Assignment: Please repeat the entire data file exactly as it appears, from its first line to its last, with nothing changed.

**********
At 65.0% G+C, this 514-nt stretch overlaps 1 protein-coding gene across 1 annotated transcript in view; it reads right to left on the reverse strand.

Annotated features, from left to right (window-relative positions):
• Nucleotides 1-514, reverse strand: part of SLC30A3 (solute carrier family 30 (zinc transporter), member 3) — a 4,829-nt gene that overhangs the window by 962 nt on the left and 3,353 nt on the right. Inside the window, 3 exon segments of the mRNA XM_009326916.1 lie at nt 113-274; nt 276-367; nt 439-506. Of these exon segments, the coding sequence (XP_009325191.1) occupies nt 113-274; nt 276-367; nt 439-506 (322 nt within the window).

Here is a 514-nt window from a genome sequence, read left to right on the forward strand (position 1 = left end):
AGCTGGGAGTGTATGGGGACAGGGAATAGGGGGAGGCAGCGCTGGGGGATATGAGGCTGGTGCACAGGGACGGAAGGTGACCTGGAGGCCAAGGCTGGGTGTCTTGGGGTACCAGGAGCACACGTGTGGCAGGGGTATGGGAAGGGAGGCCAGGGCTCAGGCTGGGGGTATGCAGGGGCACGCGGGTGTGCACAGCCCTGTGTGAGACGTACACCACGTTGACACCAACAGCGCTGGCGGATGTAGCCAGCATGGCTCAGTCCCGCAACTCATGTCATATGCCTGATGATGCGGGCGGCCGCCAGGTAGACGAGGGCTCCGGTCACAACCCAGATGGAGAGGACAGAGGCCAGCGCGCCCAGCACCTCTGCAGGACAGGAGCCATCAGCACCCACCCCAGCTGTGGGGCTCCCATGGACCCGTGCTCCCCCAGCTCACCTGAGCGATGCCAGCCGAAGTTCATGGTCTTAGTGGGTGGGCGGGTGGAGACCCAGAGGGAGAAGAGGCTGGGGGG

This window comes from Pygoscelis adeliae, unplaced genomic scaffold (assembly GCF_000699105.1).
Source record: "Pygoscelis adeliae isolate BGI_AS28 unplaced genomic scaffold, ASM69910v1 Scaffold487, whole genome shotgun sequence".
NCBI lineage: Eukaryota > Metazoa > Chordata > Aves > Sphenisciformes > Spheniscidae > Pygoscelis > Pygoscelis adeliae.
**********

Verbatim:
At 65.0% G+C, this 514-nt stretch overlaps 1 protein-coding gene across 1 annotated transcript in view; it reads right to left on the reverse strand.

Annotated features, from left to right (window-relative positions):
• Nucleotides 1-514, reverse strand: part of SLC30A3 (solute carrier family 30 (zinc transporter), member 3) — a 4,829-nt gene that overhangs the window by 962 nt on the left and 3,353 nt on the right. Inside the window, 3 exon segments of the mRNA XM_009326916.1 lie at nt 113-274; nt 276-367; nt 439-506. Of these exon segments, the coding sequence (XP_009325191.1) occupies nt 113-274; nt 276-367; nt 439-506 (322 nt within the window).

Here is a 514-nt window from a genome sequence, read left to right on the forward strand (position 1 = left end):
AGCTGGGAGTGTATGGGGACAGGGAATAGGGGGAGGCAGCGCTGGGGGATATGAGGCTGGTGCACAGGGACGGAAGGTGACCTGGAGGCCAAGGCTGGGTGTCTTGGGGTACCAGGAGCACACGTGTGGCAGGGGTATGGGAAGGGAGGCCAGGGCTCAGGCTGGGGGTATGCAGGGGCACGCGGGTGTGCACAGCCCTGTGTGAGACGTACACCACGTTGACACCAACAGCGCTGGCGGATGTAGCCAGCATGGCTCAGTCCCGCAACTCATGTCATATGCCTGATGATGCGGGCGGCCGCCAGGTAGACGAGGGCTCCGGTCACAACCCAGATGGAGAGGACAGAGGCCAGCGCGCCCAGCACCTCTGCAGGACAGGAGCCATCAGCACCCACCCCAGCTGTGGGGCTCCCATGGACCCGTGCTCCCCCAGCTCACCTGAGCGATGCCAGCCGAAGTTCATGGTCTTAGTGGGTGGGCGGGTGGAGACCCAGAGGGAGAAGAGGCTGGGGGG

This window comes from Pygoscelis adeliae, unplaced genomic scaffold (assembly GCF_000699105.1).
Source record: "Pygoscelis adeliae isolate BGI_AS28 unplaced genomic scaffold, ASM69910v1 Scaffold487, whole genome shotgun sequence".
NCBI lineage: Eukaryota > Metazoa > Chordata > Aves > Sphenisciformes > Spheniscidae > Pygoscelis > Pygoscelis adeliae.